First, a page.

10.11. Space interval modifiers: FEhE

The following cmavo is discussed in this section:

fe'e

FEhE

space interval modifier flag

Like time intervals, space intervals can also be continuous, discontinuous, or repetitive. Rather than having a whole separate set of selma'o for space interval properties, we instead prefix the flag fe'e to the cmavo used for time interval properties. A space interval property would be placed just after the space interval size and/or dimensionality cmavo:

Example 10.65. 

kovi'ife'edi'isombolegurni
You-imperative[1-dimensional][space:][regularly]sowthegrain.

Sow the grain in a line and evenly!


Example 10.66. 

mife'eciroitervecnuloselsalta
I[space:][three-places]buythose-which-aresalad-ingredients.

I buy salad ingredients in three locations.


Example 10.67. 

ze'eroroive'efe'eroroiku
[whole-time][all-times][whole-space][space:][all-places]
liresu'iredulivo
The-number2+2=the-number4.

Always and everywhere, two plus two is four.


As shown in Example 10.67, when a tense comes first in a bridi, rather than in its normal position before the selbri (in this case du), it is emphasized.

The fe'e marker can also be used for the same purpose before members of ZAhO. (The cmavo be'a belongs to selma'o FAhA; it is the space direction meaning north of.)

Example 10.68.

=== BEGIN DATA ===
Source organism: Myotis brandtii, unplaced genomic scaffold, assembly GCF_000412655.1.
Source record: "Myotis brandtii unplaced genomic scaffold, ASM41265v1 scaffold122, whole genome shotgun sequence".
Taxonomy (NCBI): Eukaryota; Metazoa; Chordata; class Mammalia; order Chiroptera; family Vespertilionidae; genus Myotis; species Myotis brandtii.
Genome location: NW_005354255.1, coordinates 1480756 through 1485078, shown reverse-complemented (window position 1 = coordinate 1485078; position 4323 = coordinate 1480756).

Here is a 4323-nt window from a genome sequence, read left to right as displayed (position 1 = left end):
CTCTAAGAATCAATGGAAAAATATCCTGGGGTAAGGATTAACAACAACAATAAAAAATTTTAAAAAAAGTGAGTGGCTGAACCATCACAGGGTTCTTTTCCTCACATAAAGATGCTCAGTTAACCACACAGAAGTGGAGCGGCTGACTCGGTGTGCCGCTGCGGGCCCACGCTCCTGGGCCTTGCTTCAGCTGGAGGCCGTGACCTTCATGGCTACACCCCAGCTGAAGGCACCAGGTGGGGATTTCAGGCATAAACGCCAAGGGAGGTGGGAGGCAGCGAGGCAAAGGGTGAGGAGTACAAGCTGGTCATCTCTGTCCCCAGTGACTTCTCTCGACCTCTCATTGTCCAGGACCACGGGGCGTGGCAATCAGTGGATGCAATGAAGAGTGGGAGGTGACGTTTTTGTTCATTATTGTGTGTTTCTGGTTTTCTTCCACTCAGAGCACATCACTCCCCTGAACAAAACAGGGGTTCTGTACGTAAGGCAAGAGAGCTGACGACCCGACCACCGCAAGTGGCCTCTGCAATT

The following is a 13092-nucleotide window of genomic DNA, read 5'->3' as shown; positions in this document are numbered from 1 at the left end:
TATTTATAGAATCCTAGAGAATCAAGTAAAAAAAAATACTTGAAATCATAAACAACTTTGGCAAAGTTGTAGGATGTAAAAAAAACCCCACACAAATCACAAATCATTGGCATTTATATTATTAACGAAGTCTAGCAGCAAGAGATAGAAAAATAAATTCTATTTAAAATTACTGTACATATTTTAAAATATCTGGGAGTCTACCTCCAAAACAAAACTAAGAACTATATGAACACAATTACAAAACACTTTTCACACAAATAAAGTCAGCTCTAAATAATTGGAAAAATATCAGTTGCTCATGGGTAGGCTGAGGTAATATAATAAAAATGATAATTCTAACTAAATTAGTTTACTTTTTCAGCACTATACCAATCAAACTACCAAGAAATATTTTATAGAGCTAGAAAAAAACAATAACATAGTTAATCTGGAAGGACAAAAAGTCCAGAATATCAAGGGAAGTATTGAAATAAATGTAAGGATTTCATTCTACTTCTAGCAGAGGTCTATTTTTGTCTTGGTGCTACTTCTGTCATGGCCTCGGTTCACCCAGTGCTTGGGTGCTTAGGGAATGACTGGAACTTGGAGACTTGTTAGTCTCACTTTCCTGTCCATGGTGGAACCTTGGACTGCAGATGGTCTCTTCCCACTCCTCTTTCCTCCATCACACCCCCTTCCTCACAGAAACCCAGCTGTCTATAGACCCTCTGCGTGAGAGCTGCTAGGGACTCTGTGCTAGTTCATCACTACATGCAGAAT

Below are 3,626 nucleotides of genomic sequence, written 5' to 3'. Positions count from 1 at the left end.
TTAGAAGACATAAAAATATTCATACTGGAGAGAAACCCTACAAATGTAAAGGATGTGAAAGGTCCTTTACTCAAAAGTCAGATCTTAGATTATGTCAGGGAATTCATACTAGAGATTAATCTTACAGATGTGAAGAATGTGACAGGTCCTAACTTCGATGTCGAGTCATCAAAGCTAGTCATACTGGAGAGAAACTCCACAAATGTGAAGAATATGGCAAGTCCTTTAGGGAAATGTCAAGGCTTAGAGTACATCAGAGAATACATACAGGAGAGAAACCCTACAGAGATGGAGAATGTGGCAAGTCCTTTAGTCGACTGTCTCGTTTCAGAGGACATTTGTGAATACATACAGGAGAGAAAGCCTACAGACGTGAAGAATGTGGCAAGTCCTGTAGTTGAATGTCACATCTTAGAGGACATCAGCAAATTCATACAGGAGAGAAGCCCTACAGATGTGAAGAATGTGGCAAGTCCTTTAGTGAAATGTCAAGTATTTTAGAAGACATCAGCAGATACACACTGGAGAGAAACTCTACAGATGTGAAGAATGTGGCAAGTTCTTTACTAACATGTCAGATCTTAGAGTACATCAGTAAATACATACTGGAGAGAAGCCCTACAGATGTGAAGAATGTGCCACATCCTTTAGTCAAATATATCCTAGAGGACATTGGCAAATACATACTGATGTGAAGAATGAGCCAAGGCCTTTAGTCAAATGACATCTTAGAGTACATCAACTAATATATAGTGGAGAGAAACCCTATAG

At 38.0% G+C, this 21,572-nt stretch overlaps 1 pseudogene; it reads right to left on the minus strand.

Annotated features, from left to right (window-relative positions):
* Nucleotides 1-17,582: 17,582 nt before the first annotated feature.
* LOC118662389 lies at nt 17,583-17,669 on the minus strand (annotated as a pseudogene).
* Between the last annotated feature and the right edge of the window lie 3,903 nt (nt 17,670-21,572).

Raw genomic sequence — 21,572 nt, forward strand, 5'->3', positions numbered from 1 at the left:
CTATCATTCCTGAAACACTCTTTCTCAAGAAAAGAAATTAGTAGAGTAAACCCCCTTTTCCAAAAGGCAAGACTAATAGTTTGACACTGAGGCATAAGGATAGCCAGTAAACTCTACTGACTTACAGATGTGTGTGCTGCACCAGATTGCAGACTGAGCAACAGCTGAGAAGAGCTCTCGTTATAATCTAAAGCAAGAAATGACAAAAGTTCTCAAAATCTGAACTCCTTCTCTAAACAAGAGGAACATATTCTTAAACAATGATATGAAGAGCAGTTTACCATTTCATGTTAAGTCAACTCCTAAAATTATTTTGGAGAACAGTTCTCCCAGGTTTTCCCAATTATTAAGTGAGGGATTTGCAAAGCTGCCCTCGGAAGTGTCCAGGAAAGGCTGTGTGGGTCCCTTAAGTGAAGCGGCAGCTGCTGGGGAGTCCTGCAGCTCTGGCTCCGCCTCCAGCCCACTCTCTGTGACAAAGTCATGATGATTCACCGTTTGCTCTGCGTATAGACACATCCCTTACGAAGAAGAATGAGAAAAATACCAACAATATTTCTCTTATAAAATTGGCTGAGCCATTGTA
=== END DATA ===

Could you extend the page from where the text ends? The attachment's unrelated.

tuve'abe'afe'eco'arokci
That-yonder[medium-space-interval-north][space][initiative]is-a-rock.

That is the beginning of a rock extending to my north.

That is the south face of a rock.


Here the notion of a beginning point represented by the cmavo co'a is transferred from beginning in time to beginning in space under the influence of the fe'e flag. Space is not inherently oriented, unlike time, which flows from past to future: therefore, some indication of orientation is necessary, and the ve'abe'a provides an orientation in which the south face is the beginning and the north face is the end, since the rock extends from south (near me) to north (away from me).

Many natural languages represent time by a space-based metaphor: in English, what is past is said to be behind us. In other languages, the metaphor is reversed. Here, Lojban is representing space (or space interval modifiers) by a time-based metaphor: the choice of a FAhA cmavo following a VEhA cmavo indicates which direction is mapped onto the future. (The choice of future rather than past is arbitrary, but convenient for English-speakers.)

If both a TAhE (or ROI) and a ZAhO are present as space interval modifiers, the fe'e flag must be prefixed to each.